For an immature market in which there are fewer than 80 customers worldwide in production with sizeable projects, the SOA management space certainly generates a lot of heat.
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|The emerging SOA management market is a battleground between best-of-breed specialists and established enterprise-wide infrastructure vendors:|
- The market is immature, with few significant projects already live
- Best-of-breed SOA specialists face increased competition
- Established vendors from other sectors plan to move into the market
- Many have not yet finalized their product offerings
- The pureplay specialists have proven customer reference sites
Glossary terms: services management, SOA, systems management, lookup tool
Thanks in part to the growing involvement of systems management giants such as CA, HP and IBM, combined with infrastructure suppliers such as BEA and Microsoft, the sector is generating far more interest than its size merits and for good reason. As organizations unleash more and more web services internally, so they run into a need for systems to measure, manage, secure and maintain them.
The big issue facing users today is working out which of the different approaches to SOA management will best meet their needs in both the short-term and long-term. One of the ironies of the SOA management sector is that while service-oriented architectures are designed to provide nimble, agile development and operational environments, laying the foundations for the fundamental management framework involves taking decisions that will stick with organizations for years to come. In some cases, that's part of the marketing message for example, HP may only be putting its first wave of management products on general availability in 2005, but if you buy into its Adaptive Enterprise vision today, you've probably got a roadmap there that will see you through retirement. So getting the choice right or wrong could have big repercussions.
From the summer of 2003, the sector began to divide broadly into two camps: 'best-of-breed' specialists who focus exclusively on the web services or service-oriented architecture environment, such as Actional and Amberpoint; and the systems management giants like HP, CA and IBM, who see SOA management as a component of a broader IT and business management picture.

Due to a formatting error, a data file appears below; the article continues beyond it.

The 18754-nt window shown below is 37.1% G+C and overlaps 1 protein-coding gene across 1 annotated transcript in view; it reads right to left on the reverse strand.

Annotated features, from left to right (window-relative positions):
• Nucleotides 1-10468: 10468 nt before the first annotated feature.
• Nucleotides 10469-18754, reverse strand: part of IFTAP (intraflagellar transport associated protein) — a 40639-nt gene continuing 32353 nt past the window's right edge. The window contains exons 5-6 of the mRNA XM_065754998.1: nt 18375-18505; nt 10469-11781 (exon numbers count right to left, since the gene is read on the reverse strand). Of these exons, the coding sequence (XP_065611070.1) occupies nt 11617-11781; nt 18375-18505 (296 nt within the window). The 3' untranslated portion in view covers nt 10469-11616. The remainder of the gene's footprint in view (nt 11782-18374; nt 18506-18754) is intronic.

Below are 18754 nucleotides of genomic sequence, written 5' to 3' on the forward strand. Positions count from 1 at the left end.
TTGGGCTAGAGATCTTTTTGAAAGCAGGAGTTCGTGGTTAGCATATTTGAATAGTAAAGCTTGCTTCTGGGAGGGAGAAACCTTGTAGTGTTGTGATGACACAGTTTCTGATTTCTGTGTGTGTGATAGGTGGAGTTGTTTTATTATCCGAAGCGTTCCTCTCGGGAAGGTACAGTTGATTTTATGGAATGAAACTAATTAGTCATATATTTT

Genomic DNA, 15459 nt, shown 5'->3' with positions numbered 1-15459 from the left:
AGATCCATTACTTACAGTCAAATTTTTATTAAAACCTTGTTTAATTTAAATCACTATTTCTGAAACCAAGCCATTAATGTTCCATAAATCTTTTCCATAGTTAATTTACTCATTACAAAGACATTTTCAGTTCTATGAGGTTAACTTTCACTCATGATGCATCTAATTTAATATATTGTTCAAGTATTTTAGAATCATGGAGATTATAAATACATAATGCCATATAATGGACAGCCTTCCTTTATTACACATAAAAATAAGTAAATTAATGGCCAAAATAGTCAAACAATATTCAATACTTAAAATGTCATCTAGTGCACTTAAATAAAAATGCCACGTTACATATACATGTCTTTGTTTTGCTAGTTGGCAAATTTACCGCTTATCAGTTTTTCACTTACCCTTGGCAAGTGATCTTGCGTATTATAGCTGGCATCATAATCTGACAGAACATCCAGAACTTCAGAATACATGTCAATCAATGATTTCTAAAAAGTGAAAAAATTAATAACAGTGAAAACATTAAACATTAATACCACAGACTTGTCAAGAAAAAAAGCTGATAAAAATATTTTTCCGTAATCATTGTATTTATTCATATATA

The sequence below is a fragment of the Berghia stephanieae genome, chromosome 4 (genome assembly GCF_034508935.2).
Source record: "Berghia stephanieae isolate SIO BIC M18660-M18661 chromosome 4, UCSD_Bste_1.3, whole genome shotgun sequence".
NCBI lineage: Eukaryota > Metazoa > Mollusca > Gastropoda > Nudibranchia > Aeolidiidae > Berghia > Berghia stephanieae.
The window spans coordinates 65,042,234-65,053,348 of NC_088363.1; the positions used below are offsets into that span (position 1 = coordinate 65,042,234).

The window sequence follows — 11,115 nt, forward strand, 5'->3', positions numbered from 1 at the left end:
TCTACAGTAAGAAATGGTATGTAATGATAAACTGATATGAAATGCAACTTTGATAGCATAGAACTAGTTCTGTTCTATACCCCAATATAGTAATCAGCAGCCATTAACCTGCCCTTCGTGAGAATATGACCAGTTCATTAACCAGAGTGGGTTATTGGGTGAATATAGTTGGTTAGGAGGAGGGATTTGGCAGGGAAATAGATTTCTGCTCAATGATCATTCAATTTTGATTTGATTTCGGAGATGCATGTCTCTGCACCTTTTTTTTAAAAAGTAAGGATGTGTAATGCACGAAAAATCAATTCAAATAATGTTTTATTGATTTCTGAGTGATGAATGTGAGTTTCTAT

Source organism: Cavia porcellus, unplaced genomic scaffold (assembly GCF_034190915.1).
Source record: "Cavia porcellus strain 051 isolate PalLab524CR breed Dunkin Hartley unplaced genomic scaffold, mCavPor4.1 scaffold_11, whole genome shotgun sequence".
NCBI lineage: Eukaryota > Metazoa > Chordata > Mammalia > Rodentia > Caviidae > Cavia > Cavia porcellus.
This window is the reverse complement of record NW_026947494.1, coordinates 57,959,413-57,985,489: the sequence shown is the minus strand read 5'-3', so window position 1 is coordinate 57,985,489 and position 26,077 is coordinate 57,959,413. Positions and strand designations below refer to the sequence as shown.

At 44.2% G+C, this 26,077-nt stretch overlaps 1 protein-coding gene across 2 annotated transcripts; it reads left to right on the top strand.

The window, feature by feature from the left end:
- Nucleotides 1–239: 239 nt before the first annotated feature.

The divisions in the sector evolved further through 2004 as SOA management increasingly began to be seen in the context of other, interconnected components including identity and access management, and perimeter security. Today, vendors are coming into the space from multiple perspectives best-of-breed, integrated systems management, enterprise integration and application infrastructure. Many are still fleshing out their product sets indeed some have yet to launch and 2005 will be a year where many promises are kept or broken. For users who are beginning to address this market, that makes the selection process more than a little complex.
Anyone with more than a passing interest in any layer of the infrastructure and applications stack will know that the ‘best-of-breed' versus ‘enterprise-wide' argument repeatedly rears its head during the evolution of a software sector. In general, the early stages tend to be heavily shaped by best-of-breed specialists, who battle it out among themselves to prove both their product and the viability of the market. As evidence of market demand emerges within their own customer bases, the industry giants enter the fray, building, partnering and often buying in the technology they need. Faced with growing competition, the specialists are either acquired, fall by the wayside, or in a minority of cases, emerge as robust niche competitors with a clearly-defined specialty.
This scenario is already playing out in the SOA management arena but from several different starting points (as discussed in more detail in Loosely Coupled's SOA Management 2005 Report).
While it may be true that much SOA management functionality will gradually be absorbed into other parts of the infrastructure stack over the next few years, the emphasis in an emerging market is usually on what meets today's need and whether there's a credible path forward and the leading specialists have a strong story here. While their total customer base may still be relatively small, it includes a growing number of proven customer references, often among blue chip companies. By contrast, the larger vendors are only just starting to get production sites visible. Until they can provide a comprehensive list of showcase customer reference sites with matching depth and breadth of capability, the top pureplays will still be very much in the game.
This is an abridged extract from Loosely Coupled's 40-page SOA Management 2005 Report, which is now available to purchase and download online. The report provides in-depth, independent evaluations of 14 web services management vendors, five early-adopter case studies, and a detailed overview of the market, from which this extract is taken.
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